Mike Wake, Head of Data Management, SAS UK & Ireland.

The General Data Protection Regulation (GDPR) will go into effect in 2018, making organisations accountable for personal data protection including how and where data is stored and how it is processed within the organisation. However, according to a new survey from SAS, less than half (45%) of organisations surveyed have a structured plan in place for compliance and more than half (58%) indicate that their organisations are not fully aware of the consequences of non-compliance.

“With the masses of information on GDPR currently in the public sphere, companies generally know what it is they have to do to prepare for the upcoming regulations,” said Mike Wake, Head of Data Management, SAS UK & Ireland. “They need to properly assess all their risks, mitigate the risks they uncover and be able to demonstrate what action they have taken to achieve this. The challenge is they often don’t know where to start because of the scale and complexity of the task. Companies cannot get the assurance needed that what they are doing is definitely the right course of action because while the regulations set out what needs to be done they do not prescribe how you go about it. Compliance will be painful for many and individual teams don’t want to be the ones causing unnecessary delay and disruption.”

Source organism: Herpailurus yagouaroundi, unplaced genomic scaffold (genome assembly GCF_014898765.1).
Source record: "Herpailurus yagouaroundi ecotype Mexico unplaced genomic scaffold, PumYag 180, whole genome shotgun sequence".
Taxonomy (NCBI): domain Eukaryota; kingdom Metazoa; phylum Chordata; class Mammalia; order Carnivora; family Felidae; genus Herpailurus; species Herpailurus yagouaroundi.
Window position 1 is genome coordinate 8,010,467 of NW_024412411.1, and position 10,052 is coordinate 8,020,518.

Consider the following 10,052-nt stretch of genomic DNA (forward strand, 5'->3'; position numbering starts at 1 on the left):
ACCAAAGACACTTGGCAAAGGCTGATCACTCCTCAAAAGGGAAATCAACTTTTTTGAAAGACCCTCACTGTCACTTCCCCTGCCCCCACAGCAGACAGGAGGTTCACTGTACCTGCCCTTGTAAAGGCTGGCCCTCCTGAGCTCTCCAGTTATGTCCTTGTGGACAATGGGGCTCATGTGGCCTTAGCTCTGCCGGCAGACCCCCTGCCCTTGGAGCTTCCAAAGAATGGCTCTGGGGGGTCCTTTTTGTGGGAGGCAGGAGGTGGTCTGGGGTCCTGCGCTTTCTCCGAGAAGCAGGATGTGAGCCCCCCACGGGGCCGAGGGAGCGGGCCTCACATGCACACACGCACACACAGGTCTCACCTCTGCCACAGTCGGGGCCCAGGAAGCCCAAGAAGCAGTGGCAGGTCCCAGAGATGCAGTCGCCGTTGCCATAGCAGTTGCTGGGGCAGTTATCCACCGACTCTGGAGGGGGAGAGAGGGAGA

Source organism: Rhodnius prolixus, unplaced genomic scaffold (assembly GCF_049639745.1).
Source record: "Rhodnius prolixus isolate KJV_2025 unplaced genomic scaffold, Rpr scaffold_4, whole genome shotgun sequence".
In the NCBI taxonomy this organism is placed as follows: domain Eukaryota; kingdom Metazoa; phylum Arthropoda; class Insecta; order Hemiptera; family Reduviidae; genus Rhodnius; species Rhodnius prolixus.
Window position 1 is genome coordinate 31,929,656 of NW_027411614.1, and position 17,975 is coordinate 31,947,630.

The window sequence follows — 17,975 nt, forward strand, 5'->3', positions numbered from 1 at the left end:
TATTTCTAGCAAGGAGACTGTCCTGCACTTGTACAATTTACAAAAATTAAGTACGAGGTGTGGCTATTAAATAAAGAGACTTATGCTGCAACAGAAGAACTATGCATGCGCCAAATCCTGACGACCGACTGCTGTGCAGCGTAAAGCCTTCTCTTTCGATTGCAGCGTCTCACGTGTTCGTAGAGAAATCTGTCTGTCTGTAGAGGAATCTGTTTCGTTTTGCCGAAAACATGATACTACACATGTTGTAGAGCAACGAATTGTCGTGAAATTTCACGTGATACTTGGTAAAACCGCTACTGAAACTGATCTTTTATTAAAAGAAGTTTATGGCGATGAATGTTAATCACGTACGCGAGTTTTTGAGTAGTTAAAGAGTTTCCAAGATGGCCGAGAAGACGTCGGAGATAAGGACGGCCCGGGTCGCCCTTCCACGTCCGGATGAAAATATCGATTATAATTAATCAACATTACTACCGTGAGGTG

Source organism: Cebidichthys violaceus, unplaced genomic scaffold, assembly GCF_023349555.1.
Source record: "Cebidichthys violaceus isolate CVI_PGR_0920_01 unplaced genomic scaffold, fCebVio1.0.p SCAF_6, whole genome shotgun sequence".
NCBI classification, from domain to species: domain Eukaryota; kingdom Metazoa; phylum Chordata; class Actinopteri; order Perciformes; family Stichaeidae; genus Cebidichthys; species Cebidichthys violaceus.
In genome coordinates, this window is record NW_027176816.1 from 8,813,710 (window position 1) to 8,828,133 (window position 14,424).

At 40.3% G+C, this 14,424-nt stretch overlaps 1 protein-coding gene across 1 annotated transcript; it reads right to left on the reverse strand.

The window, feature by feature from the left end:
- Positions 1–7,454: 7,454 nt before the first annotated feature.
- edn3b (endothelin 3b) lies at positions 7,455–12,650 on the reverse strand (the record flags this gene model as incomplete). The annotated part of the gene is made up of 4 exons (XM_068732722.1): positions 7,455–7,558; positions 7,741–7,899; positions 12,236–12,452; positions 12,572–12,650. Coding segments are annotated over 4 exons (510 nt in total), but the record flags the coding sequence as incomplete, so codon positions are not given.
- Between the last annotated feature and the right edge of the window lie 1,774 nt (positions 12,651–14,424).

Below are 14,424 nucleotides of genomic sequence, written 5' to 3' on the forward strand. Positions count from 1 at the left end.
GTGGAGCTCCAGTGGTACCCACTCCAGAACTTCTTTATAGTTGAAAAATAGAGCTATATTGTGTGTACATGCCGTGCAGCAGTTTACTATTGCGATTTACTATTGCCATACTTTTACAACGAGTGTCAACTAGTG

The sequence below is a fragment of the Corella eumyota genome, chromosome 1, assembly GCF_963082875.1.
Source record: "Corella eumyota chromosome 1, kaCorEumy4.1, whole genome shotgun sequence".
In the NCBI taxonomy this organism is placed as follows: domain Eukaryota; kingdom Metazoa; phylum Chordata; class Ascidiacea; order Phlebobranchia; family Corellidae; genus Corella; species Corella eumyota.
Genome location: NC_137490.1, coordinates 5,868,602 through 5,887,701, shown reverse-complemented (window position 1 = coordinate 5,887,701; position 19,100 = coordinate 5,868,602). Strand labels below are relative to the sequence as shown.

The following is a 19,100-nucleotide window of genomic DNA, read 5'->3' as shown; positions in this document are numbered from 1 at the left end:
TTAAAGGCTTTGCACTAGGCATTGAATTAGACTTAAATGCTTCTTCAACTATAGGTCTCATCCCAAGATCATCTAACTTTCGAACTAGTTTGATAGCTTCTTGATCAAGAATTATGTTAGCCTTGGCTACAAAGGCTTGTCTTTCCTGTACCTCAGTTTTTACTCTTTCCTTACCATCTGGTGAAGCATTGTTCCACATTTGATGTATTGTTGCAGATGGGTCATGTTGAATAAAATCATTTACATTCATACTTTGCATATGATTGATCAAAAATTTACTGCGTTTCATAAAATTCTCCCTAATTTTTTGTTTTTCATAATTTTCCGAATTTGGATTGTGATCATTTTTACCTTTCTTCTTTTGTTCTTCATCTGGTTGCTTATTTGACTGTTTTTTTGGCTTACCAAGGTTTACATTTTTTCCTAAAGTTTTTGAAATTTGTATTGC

The SAS survey reveals:

  • Most respondents feel that GDPR will have a large impact on their organisation. However, many respondents (41%) indicate that their organisations are not fully aware of this impact.
  • Only 45% of organisations have a structured process in place to comply with GDPR, but of those only 66% think that this process will lead to successful compliance. In fact, many admit that they do not know how to determine if they are GDPR compliant.
  • Unsurprisingly, large organisations (5,000 employees+) are better equipped to handle GDPR with 54% being fully aware of the impact, compared to just 37% of small organisations.
  • Only 24% make use of external consulting to become GDPR compliant, but those with a structured process in place use external consulting more often (34%).
  • Just 26% of government organisations are aware of the impact of GDPR, the lowest of any industry segment.

Data portability and the right to be forgotten

Under the GDPR, individuals have the right to request that their personal data be erased or ported to another organisation. This brings up questions about the tools and processes organisations need to have in place. For 48% of the respondents, it’s a challenge just to find personal data within their own databases (copied data sets, CRM data, etc.). In these cases, complying with GDPR regulations will be an even more serious task.

Of the surveyed organisations, 58% have problems managing data portability and the so-called right to be forgotten. Controlling access to personal data is also a serious challenge. Large organisations and financial institutions have more difficulty finding stored personal data than other organisations.

Benefits of GDPR

When asked about potential benefits of the GDPR, 71% believe that their data governance will improve as a result. The survey also showed that 37% of organisations think that their general IT capabilities will improve as they seek to comply, and 30% agree that complying with the GDPR will improve their image. Furthermore, organisations believe that customers will reap the rewards of compliance efforts. The survey shows that 29% of organisations think customer satisfaction will be higher as they work toward GDPR compliance. Another 29% say their organisations’ external value propositions will improve.

 

 

by Bill Boyle
IBS Intelligence Senior Editor
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